As we intercepted the strath surface in the bucket auger holes at an elevation of about 300 m, and the terrace lies at about 337 m elevation over the fold crest, we estimate that there has been 37 m of structural relief on the terrace deposit over the past 60–80 ka due to folding alone. This yields a long-term minimum uplift rate of about 0.5 mm/yr. However, as we did not encounter the fault in the auger borings, nor do we know how deep the late Quaternary alluvium is to the south of the frontal escarpment, this calculated rate is likely a gross minimum. Nevertheless, it demonstrates the possibility of slip distribution across the entire system. In this case, the system being the Santa Susana, Hospital and Sierra Madre faults as the initial fault front of the system, and the Mission Hills and Northridge Hills fault as the current fault front of the system. Both might slip in a large earthquake, however, as we mentioned in the introduction, Lung and Weick (1987) did not observe any evidence for activity in the Santa Susana fault during the past 10,000 years: therefore it is hard to explain the inferred high slip rate for the Santa Susana surface trace. We point out that the front along the Mission Hills trace is a class 1 front (Bull and McFadden, 1977; Keller and Rockwell, 1984) in that the modern drainages are incised only in the hanging wall, deposition is at the front, and topography to the north is rising. These characteristics are in marked contrast to that along the surface trace of the Santa Susana fault itself, which argues that the Mission Hills fault is considerably more active.

Propagation of the Santa Susana/Hospital/Sierra Madre Fault System and Formation of the Sylmar Basin

The observations we present in this paper suggest that the Santa Susana fault system propagated southward, as was established for other fault systems along the Transverse Ranges including the Sierra Madre fault (Burgette et al., 2019) and in the Western Transverse Ranges (Levy et al., 2019). Our structural model (Figures 7, 8) demonstrates how a southward propagation of the north dipping fault system could have taken place. Out of sequence thrusting (Butler, 1987) might occur, as well as flexural slip due to the proximity to the Mission Hills fault, but it is clear that to produce the observed geology, the system is evolving and propagating toward the south.

The slip rate used for the Santa Susana fault system in earthquake hazard estimates is based on estimation of displacement from structural cross sections and the age estimates of the Saugus Formation (Field et al., 2014). Levi and Yeats (1993) dated the deposition of the Saugus Formation from about 2.3 to 0.5 Ma based on magnetic stratigraphy and an ash horizon. However, in the eastern Ventura basin, results of a new study (Hughes, 2019)1 that applied cosmogonic dating methods indicate that the Saugus Formation is significantly older than estimated by Levi and Yeats (1993). Therefore, it is possible that the ages of Quaternary strata in the San Fernando Valley are older than previously estimated. This means that the long-term average slip rate estimates based on the structural cross sections for the Santa Susana fault will decrease. Further, it is possible that the Santa Susana fault is no longer active, at least at a significant rate, considering the geomorphological observations we presented above, and lack of paleoseismic observation to support activity in the last 10,000 years (Lung and Weick, 1987). In any case, if the fault is still active it clearly has a slip rate that is closer to the lower end of previously estimated slip rates (Petersen and Wesnousky, 1994; Huftile and Yeats, 1996; Field et al., 2014).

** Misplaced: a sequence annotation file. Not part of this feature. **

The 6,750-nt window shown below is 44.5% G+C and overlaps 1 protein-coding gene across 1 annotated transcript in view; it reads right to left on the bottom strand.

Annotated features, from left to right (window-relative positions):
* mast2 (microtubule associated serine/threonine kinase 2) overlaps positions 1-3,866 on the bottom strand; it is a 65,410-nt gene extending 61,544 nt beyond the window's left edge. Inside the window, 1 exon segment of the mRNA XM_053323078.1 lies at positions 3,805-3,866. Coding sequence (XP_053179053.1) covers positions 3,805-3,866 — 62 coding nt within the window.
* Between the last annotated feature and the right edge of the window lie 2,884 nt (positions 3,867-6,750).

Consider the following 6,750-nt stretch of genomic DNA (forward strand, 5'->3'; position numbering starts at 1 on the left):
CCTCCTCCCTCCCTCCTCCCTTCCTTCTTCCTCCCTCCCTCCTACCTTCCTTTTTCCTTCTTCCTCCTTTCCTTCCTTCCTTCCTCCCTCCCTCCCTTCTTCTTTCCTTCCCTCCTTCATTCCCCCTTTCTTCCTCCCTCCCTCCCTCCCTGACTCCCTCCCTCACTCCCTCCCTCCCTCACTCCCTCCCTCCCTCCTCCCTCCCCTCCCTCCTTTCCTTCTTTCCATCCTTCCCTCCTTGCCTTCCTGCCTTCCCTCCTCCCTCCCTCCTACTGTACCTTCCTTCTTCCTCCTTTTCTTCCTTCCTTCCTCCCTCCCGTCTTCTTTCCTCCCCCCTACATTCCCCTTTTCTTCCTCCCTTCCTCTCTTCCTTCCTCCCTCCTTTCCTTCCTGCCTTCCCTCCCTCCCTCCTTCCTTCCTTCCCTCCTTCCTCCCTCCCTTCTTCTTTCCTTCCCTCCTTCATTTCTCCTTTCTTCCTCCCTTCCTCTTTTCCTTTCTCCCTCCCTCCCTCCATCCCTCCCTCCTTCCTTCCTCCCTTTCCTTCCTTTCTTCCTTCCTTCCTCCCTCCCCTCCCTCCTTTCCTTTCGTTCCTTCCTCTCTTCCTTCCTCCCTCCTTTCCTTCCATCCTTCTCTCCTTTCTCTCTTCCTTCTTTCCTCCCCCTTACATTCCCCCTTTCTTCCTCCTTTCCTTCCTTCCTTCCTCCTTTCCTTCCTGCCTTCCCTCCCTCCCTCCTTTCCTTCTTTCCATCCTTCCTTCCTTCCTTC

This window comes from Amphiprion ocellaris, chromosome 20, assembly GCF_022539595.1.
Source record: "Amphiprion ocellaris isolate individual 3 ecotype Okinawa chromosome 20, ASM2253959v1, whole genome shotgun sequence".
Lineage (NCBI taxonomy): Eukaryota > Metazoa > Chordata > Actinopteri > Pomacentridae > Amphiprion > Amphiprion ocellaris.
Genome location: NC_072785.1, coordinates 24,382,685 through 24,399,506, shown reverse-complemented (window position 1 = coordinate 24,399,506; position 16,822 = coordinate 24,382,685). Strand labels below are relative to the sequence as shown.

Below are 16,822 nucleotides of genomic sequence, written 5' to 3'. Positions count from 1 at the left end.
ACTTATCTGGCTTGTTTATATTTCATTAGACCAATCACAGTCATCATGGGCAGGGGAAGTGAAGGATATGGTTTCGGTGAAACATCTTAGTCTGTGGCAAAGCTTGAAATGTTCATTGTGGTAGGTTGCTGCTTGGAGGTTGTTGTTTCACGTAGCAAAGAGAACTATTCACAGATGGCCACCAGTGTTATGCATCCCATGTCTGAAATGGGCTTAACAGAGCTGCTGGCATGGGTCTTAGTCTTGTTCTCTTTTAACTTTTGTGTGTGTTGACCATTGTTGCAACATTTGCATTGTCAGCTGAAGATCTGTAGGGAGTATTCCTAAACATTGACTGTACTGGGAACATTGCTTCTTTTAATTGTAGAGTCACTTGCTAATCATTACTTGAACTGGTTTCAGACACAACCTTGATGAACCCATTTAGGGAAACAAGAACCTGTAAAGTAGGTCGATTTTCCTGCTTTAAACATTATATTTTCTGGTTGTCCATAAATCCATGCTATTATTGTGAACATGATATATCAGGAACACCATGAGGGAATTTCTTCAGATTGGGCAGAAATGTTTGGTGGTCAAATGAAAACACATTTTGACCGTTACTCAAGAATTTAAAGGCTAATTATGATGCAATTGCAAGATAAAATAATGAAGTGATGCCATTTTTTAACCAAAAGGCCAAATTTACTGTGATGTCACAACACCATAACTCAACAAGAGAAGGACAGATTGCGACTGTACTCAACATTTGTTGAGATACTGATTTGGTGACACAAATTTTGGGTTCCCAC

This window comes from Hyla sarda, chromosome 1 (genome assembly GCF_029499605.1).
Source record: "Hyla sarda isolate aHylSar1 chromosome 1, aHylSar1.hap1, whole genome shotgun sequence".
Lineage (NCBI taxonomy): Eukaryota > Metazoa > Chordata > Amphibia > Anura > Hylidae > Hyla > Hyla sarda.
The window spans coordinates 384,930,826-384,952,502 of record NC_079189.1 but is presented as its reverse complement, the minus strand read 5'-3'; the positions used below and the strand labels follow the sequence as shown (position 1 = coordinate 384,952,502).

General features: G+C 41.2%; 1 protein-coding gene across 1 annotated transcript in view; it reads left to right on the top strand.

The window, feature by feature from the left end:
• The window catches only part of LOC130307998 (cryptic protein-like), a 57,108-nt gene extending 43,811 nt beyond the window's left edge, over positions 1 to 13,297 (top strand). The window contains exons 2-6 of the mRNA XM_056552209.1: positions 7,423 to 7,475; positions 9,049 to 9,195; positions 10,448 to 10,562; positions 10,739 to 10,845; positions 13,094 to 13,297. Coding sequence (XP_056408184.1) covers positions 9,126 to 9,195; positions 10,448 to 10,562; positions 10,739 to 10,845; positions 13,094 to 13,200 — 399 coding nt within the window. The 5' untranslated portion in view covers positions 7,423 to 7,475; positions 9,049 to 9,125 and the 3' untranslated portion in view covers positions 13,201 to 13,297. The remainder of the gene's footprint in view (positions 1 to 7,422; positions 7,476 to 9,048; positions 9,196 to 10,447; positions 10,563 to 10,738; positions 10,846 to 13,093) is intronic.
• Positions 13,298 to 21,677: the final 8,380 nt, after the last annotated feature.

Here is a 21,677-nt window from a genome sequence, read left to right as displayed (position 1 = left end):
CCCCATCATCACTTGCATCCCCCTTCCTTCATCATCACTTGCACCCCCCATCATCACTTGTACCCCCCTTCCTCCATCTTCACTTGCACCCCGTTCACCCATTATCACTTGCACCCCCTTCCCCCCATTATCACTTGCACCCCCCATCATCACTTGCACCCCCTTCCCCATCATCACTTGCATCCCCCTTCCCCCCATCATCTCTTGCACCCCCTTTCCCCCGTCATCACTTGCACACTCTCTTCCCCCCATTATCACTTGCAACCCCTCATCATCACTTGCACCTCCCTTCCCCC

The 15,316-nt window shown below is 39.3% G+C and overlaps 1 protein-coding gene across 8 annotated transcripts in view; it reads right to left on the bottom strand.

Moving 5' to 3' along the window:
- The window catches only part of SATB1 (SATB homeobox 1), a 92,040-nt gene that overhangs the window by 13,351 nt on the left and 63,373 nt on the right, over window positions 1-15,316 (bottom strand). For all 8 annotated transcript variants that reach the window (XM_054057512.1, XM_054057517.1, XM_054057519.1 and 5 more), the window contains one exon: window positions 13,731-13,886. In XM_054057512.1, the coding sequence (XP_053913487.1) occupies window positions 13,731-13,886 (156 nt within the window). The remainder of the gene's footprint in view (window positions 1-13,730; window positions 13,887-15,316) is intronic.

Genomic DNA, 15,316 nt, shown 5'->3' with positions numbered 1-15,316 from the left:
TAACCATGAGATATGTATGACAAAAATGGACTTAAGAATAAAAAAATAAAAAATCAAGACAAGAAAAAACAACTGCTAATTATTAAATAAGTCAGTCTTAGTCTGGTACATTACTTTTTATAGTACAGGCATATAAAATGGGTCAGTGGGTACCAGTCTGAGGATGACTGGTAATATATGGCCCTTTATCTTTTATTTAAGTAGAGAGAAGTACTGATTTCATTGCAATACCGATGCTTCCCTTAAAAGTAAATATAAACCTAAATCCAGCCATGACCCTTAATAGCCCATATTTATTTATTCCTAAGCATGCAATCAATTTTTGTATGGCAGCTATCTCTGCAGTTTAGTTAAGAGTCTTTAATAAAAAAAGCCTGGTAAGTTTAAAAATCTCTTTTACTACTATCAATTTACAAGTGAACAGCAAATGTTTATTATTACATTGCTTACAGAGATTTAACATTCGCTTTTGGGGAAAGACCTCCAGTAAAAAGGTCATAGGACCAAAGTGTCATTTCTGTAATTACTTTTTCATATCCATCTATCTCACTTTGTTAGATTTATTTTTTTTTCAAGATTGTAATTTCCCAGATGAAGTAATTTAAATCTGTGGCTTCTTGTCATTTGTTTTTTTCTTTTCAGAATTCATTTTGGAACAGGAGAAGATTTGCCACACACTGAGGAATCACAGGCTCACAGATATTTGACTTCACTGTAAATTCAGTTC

The recent geodetic and geologic inversions for the region that used kinematic model (Marshall et al., 2017; Johnson et al., 2020) estimate a slip rate of ∼0–2 mm/yr for both the Mission Hills and Northridge Hills fault, and 2–6 mm/yr for the Santa Susana. While the slip rate in these kind of models might change significantly due to undiscovered faults (e.g., Northridge), or by applying a different fault geometry (Marshall et al., 2017), they support the idea of distributed slip. However, due to the nature of modeling, the models cannot uniquely resolve which fault carries the dominant amount of displacement because they are closely spaced and only a few kms apart at the surface. Furthermore, our modeling suggests that they merge at depth so the strain accumulation will be a unified signal for all three faults.

The total slip we applied to the Mission Hills fault in our model exceeds previous estimates (Tsutsumi and Yeats, 1999) and implies a higher rate on that fault. Using the same ages of 2.3 to 0.5 Ma as Tsutsumi and Yeats, the slip rate for the Mission Hills fault will be 1.4–6.8 mm/yr. This exceeds prior estimates and could be explained by propagation of slip from the Santa Susana/Hospital fault to the Mission Hills fault. However, it is difficult to determine if our estimates in this model are close to the actual slip of this fault because we do not have a good marker horizon to make an accurate estimate of displacement. Our minimum estimate from the trench is 0.5 mm/yr, but this only accounts for folding and not fault slip, which is likely substantial, nor does it account for how deep the equivalent strata are in the footwall, which was not resolved in this study.